The devil is in the details.
One of the most oft-cited studies on biased hiring trends hails from a study in the 1990s that allegedly proved that when women and men auditioned for orchestras behind a screen to hide their gender from those doing the hiring, women’s chances of being selected drastically improved by wide margins.
Except, as it turns out, that’s not exactly what the researchers — Claudia Goldin of Harvard and Cecilia Rouse of Princeton — found, according to new scrutiny on the famous “blind audition” study, which has been cited more than 1,500 times in academic and media articles, according to Christina Hoff Sommers in The Wall Street Journal. Her op-ed notes:
So where did Ms. Goldin and Ms. Rouse get their totemic conclusion that blind auditions dramatically improved the success of women candidates? After warning that their findings were not statistically significant, they declared them to be “economically significant.” What does that mean in this context?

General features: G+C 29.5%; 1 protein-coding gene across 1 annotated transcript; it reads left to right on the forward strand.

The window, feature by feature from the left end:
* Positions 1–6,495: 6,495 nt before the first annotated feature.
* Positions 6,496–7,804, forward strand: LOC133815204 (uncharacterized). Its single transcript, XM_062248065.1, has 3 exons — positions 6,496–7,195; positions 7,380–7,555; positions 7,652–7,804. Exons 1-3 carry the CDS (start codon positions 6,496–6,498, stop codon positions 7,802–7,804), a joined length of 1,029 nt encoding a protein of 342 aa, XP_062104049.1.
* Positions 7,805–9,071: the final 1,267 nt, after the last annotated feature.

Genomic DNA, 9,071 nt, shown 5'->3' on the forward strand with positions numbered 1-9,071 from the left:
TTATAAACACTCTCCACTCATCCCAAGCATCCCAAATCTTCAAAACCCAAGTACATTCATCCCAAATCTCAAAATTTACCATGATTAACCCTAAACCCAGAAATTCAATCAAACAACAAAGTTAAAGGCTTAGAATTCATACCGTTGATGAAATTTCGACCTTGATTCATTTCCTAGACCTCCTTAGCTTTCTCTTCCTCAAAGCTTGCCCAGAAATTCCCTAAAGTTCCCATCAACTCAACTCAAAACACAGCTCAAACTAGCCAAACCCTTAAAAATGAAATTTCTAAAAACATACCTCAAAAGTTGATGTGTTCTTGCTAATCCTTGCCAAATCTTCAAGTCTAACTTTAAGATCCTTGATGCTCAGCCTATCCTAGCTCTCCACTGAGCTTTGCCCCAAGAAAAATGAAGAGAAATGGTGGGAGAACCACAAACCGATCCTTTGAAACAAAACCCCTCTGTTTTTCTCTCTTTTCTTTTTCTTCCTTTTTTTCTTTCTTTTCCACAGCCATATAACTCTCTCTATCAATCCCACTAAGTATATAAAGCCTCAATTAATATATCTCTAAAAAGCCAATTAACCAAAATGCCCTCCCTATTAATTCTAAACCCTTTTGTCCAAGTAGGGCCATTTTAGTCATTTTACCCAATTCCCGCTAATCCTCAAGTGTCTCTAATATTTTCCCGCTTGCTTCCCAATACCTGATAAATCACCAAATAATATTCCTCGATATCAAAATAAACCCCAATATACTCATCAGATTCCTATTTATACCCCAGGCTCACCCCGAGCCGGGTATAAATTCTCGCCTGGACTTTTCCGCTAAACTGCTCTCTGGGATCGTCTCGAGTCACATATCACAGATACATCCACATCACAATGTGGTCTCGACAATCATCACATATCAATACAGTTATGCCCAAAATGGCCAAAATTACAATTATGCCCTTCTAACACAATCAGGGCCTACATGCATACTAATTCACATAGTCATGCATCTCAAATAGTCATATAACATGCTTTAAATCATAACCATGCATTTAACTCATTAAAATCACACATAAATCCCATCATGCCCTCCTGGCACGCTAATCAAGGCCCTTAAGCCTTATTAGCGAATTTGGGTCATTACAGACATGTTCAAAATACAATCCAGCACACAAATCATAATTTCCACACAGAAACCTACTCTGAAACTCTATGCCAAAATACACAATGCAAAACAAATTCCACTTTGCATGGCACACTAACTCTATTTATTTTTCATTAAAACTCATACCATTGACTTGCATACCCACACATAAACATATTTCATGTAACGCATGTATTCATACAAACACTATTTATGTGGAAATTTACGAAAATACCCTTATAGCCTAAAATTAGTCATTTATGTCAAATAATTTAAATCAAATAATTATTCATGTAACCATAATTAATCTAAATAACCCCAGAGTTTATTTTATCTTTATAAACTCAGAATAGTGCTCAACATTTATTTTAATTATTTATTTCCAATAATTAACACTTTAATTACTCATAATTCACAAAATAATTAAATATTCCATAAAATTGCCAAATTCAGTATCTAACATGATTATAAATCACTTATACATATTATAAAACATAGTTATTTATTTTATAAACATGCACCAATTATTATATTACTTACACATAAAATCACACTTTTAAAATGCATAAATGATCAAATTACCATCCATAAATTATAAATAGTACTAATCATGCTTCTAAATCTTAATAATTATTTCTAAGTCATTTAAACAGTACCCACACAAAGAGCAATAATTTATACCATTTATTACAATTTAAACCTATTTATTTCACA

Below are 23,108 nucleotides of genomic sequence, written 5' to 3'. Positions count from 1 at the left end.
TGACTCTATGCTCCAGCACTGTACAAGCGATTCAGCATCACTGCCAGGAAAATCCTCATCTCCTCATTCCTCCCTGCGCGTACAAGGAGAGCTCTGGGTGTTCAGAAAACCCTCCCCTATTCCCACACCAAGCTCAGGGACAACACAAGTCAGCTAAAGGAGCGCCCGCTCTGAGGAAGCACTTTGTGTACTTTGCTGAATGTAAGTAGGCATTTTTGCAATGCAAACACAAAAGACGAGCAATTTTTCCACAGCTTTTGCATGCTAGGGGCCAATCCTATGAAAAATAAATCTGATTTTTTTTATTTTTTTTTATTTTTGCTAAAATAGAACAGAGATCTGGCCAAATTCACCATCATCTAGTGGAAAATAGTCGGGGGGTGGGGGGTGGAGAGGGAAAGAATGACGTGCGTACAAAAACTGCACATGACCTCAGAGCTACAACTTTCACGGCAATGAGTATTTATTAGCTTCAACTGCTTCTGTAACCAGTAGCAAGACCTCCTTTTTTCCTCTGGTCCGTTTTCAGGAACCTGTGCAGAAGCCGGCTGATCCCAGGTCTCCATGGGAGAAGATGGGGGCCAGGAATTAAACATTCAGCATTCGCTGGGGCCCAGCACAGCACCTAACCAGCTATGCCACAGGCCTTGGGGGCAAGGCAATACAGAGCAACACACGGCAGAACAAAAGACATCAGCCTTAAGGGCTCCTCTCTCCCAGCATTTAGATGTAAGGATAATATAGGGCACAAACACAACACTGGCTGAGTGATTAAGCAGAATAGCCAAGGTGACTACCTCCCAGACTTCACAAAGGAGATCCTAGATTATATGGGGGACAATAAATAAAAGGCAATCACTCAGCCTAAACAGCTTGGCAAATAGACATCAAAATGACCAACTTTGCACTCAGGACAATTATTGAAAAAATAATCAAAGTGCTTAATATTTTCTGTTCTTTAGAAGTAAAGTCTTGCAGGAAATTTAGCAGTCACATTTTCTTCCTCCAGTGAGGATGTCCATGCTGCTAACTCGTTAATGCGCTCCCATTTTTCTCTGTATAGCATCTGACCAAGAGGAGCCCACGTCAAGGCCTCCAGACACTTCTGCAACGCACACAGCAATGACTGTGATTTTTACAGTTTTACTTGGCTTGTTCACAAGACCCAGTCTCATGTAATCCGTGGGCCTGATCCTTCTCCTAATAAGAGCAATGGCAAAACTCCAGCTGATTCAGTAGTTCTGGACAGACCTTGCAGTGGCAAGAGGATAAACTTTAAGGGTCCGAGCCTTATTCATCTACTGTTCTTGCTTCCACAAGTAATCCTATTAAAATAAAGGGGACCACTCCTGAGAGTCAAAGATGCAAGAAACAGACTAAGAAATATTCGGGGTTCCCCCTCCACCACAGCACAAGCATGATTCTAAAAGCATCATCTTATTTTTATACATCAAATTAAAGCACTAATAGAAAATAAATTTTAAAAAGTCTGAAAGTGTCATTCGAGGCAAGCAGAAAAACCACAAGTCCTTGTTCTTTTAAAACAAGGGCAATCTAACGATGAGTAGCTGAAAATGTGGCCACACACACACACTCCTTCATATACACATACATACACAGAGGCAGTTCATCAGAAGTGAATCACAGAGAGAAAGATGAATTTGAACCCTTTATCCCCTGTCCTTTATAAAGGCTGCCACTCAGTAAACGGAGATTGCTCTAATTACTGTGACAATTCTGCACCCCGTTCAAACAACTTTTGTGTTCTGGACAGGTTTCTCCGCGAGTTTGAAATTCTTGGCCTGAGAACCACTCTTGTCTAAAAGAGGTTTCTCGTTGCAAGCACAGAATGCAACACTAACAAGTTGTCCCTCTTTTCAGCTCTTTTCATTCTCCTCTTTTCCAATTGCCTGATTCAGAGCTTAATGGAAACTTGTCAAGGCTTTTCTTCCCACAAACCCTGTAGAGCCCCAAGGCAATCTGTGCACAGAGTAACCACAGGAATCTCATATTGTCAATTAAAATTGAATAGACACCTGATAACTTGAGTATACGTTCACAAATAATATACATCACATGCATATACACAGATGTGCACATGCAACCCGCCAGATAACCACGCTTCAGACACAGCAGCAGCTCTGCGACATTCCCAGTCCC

“That doesn’t mean anything at all,” writes Columbia University data scientist Andrew Gelman, in a recent post about the study. “Some fine words but the punchline seems to be that the data are too noisy to form any strong conclusions.” My guess is that the authors thought they had detected something with real-world relevance despite an absence of statistical rigor. But that’s a reason to call for more research, not to declare the transformative power of screens in women’s quest for equality.
Still, isn’t it obvious that the screens at least contributed to equal hiring? No. The screens might have been a reflection of changing attitudes, and perhaps those attitudes, not the screens, helped women. After all, women didn’t need blind auditions to move ahead in law, business, medicine or the academy—or at the Cleveland Orchestra, which, according to the study, did not use them.
Yes, you read that right. A study touted by diversity experts in mandatory bias workshops across college campuses for the last two decades did not have “statistically significant” findings, only some nebulous and self-righteous “economically significant” ones.
Let this be a reminder to us all: read the fine print!
Sommers rightly concludes her piece by noting “truth matters. Overhyped claims of scientific certainty create confusion, undermine public trust and send scarce resources in the wrong direction. Most of all, they don’t solve problems.”
Read the entire column at The Wall Street Journal.
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